Even if, for the purposes of argument, assuming that Taxpayers were able to document (i) their new or improved business component or components, (ii) the directly incurred section 174 business expenses, and (iii) their activities discovered information that was technological in nature, Taxpayers' documents still failed to substantiate that their activities met the "process of experimentation" test, which requires that "substantially all of the research activities constitute elements of a process of experimentation for a qualified purpose." In other words, Taxpayers are required to provide verifiable supporting documents to substantiate the following: (1) the "substantially all" element, (2) the "process of experimentation" element, and (3) the "qualified purpose" element. Taxpayers did not do so.
Further, the IRS Audit Guidelines for all Software clearly explains:
In software development, . . . there is a distinction between a software development uncertainty, that is resolved through a process of experimentation, and a software development uncertainty that is resolved by other means. . . . This uncertainty, in and of itself, does not indicate that the taxpayer subsequently engaged in a process of experimentation to eliminate the  uncertainty.
In addition to software development uncertainties, there are other types of uncertainties, namely business and project uncertainties. Business uncertainties could, for example, be whether or not potential customers will react favorably to the new product, and/or whether or not the product will be competitive. Project uncertainties could be whether or not the existing staff is adequately trained to use a technology, and/or whether the project can be completed within a given schedule and budget. Such uncertainties do not meet the requirements of I.R.C. § 41(d).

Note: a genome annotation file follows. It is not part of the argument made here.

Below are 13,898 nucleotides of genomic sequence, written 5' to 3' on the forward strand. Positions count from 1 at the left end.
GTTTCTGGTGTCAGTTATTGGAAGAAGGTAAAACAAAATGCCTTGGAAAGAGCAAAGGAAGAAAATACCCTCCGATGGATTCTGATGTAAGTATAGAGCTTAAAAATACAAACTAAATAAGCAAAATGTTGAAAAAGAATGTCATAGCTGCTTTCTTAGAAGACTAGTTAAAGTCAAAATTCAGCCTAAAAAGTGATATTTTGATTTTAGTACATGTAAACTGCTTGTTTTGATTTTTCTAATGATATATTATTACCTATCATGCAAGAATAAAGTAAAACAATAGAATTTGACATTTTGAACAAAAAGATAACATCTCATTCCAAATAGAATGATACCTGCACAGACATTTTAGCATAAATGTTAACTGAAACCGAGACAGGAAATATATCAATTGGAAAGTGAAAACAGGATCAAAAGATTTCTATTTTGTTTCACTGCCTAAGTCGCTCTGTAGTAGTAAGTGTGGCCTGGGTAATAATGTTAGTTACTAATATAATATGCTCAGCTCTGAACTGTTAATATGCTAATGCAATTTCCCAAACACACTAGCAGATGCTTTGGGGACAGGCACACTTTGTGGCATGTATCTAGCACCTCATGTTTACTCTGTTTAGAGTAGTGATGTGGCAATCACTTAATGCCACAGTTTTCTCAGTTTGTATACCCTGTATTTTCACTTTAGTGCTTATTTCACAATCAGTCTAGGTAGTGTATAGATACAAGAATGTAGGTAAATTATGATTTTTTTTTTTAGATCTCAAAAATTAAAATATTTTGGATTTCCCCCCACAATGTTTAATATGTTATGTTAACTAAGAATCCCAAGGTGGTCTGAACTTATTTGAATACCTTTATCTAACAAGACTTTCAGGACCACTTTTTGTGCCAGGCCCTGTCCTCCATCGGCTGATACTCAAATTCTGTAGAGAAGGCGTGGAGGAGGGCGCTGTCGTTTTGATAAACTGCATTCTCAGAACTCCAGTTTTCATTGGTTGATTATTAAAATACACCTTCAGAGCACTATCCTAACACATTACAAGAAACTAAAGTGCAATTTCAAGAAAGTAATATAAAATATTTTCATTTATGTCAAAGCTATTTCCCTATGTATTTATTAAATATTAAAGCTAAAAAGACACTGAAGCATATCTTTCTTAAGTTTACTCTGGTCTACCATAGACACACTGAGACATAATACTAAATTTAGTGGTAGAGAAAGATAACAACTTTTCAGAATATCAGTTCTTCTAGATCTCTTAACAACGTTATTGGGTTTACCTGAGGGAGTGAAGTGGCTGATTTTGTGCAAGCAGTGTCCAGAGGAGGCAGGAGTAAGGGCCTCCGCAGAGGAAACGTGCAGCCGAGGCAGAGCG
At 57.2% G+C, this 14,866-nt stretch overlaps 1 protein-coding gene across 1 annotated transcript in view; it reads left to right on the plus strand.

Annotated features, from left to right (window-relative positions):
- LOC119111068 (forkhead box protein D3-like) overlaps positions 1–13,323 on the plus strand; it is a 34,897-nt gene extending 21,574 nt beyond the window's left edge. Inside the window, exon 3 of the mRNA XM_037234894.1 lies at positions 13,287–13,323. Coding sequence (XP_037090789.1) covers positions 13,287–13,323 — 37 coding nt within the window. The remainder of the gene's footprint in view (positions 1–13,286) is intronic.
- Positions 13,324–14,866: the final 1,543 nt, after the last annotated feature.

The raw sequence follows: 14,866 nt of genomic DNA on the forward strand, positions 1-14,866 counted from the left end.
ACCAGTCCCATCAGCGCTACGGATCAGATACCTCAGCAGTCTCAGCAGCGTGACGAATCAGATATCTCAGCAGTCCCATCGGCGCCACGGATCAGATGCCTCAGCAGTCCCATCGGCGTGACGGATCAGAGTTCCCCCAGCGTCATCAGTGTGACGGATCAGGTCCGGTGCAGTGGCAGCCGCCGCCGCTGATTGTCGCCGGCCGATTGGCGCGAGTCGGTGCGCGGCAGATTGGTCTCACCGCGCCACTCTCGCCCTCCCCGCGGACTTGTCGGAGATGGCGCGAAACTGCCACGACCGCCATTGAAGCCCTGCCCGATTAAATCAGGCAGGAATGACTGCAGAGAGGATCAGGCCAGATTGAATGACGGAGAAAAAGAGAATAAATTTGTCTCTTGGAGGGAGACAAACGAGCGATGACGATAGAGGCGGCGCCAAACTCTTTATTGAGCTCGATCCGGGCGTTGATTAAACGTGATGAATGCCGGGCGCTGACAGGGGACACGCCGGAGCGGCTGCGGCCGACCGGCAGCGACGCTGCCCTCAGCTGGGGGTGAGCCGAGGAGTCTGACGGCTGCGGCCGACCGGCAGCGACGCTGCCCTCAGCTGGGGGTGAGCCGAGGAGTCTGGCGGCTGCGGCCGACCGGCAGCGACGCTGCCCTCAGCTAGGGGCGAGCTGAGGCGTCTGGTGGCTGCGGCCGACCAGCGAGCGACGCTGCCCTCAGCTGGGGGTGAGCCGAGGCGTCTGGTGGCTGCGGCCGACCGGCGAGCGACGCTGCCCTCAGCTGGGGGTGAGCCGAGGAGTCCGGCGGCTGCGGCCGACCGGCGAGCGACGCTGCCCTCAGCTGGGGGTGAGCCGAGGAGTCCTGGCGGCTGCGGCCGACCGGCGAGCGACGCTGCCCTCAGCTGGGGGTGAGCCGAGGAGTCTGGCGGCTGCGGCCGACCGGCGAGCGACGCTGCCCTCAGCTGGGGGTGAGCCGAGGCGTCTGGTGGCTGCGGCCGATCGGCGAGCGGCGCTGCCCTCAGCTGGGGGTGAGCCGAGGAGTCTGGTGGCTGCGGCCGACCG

Therefore, the Department is not able to agree that Taxpayers' activities qualified each and all the above tests. As such, Taxpayers were not entitled to the REC for the Tax Years at Issue.
Moreover, as mentioned earlier, in addition to the failure to meet the above tests, the Department's audit determined that Taxpayers' activities in question concerning PC based application, which was created in 2001, and their web-based application were adaption under I.R.C. § 41(d)(4). The audit further concluded that Taxpayers' activities such as collecting data or surveys, were excluded under I.R.C. § 41(d)(4). Taxpayers did not provide any supporting documentation to demonstrate otherwise. Therefore, this issue is moot. Taxpayers could not claim the REC because their activities were excluded activities pursuant to I.R.C. § 41(d)(4).
Finally, the shrinking-back rule is not applicable in this instance because Taxpayers did not offer any information to support the application of shrinking back rule - shrinking back to the next available business component or components.
In short, given the totality of the circumstances, in the absence of other verifiable supporting documentation, the Department is not able to agree that Taxpayers met their burden of proof demonstrating that the Department's assessments were incorrect.
Taxpayers' protest is respectfully denied.
Posted: 07/07/2021 by Legislative Services Agency
Composed: Dec 07,2023 8:53:12PM EST
version of this document.